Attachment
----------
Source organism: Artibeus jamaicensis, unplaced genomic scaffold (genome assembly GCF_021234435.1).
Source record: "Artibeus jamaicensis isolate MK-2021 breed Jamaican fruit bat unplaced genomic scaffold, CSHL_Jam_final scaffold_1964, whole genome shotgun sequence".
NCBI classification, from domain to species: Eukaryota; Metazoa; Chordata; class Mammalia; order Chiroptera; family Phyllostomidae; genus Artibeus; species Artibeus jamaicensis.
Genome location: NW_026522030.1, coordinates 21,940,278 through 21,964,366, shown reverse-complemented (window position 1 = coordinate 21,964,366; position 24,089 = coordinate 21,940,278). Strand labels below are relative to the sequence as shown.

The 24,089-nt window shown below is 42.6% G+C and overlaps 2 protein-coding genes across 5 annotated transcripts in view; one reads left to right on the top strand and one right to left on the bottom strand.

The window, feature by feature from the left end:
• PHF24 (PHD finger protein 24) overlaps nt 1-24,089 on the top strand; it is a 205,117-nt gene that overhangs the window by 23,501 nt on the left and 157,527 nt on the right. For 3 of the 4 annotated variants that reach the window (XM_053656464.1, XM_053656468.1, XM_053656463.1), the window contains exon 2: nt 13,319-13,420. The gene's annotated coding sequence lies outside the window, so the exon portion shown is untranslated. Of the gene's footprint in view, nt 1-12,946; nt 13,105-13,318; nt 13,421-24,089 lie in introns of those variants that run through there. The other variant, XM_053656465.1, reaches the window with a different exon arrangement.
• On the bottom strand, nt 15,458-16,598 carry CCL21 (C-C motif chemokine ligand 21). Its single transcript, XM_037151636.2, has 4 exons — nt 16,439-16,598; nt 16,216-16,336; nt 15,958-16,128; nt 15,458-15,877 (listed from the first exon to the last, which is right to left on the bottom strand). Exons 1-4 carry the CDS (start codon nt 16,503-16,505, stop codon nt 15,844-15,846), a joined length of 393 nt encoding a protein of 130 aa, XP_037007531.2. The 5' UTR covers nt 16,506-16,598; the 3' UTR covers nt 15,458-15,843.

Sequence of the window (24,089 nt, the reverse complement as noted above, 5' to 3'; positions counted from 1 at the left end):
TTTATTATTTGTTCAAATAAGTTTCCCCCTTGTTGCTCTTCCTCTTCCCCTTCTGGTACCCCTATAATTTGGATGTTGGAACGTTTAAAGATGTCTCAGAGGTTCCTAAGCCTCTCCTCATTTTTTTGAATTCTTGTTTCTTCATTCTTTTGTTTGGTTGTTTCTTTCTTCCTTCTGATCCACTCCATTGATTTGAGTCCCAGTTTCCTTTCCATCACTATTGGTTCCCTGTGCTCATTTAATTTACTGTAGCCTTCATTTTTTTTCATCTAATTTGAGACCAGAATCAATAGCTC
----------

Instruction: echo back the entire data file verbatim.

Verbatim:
Source organism: Artibeus jamaicensis, unplaced genomic scaffold (genome assembly GCF_021234435.1).
Source record: "Artibeus jamaicensis isolate MK-2021 breed Jamaican fruit bat unplaced genomic scaffold, CSHL_Jam_final scaffold_1964, whole genome shotgun sequence".
NCBI classification, from domain to species: Eukaryota; Metazoa; Chordata; class Mammalia; order Chiroptera; family Phyllostomidae; genus Artibeus; species Artibeus jamaicensis.
Genome location: NW_026522030.1, coordinates 21,940,278 through 21,964,366, shown reverse-complemented (window position 1 = coordinate 21,964,366; position 24,089 = coordinate 21,940,278). Strand labels below are relative to the sequence as shown.

The 24,089-nt window shown below is 42.6% G+C and overlaps 2 protein-coding genes across 5 annotated transcripts in view; one reads left to right on the top strand and one right to left on the bottom strand.

The window, feature by feature from the left end:
• PHF24 (PHD finger protein 24) overlaps nt 1-24,089 on the top strand; it is a 205,117-nt gene that overhangs the window by 23,501 nt on the left and 157,527 nt on the right. For 3 of the 4 annotated variants that reach the window (XM_053656464.1, XM_053656468.1, XM_053656463.1), the window contains exon 2: nt 13,319-13,420. The gene's annotated coding sequence lies outside the window, so the exon portion shown is untranslated. Of the gene's footprint in view, nt 1-12,946; nt 13,105-13,318; nt 13,421-24,089 lie in introns of those variants that run through there. The other variant, XM_053656465.1, reaches the window with a different exon arrangement.
• On the bottom strand, nt 15,458-16,598 carry CCL21 (C-C motif chemokine ligand 21). Its single transcript, XM_037151636.2, has 4 exons — nt 16,439-16,598; nt 16,216-16,336; nt 15,958-16,128; nt 15,458-15,877 (listed from the first exon to the last, which is right to left on the bottom strand). Exons 1-4 carry the CDS (start codon nt 16,503-16,505, stop codon nt 15,844-15,846), a joined length of 393 nt encoding a protein of 130 aa, XP_037007531.2. The 5' UTR covers nt 16,506-16,598; the 3' UTR covers nt 15,458-15,843.

Sequence of the window (24,089 nt, the reverse complement as noted above, 5' to 3'; positions counted from 1 at the left end):
TTTATTATTTGTTCAAATAAGTTTCCCCCTTGTTGCTCTTCCTCTTCCCCTTCTGGTACCCCTATAATTTGGATGTTGGAACGTTTAAAGATGTCTCAGAGGTTCCTAAGCCTCTCCTCATTTTTTTGAATTCTTGTTTCTTCATTCTTTTGTTTGGTTGTTTCTTTCTTCCTTCTGATCCACTCCATTGATTTGAGTCCCAGTTTCCTTTCCATCACTATTGGTTCCCTGTGCTCATTTAATTTACTGTAGCCTTCATTTTTTTTCATCTAATTTGAGACCAGAATCAATAGCTC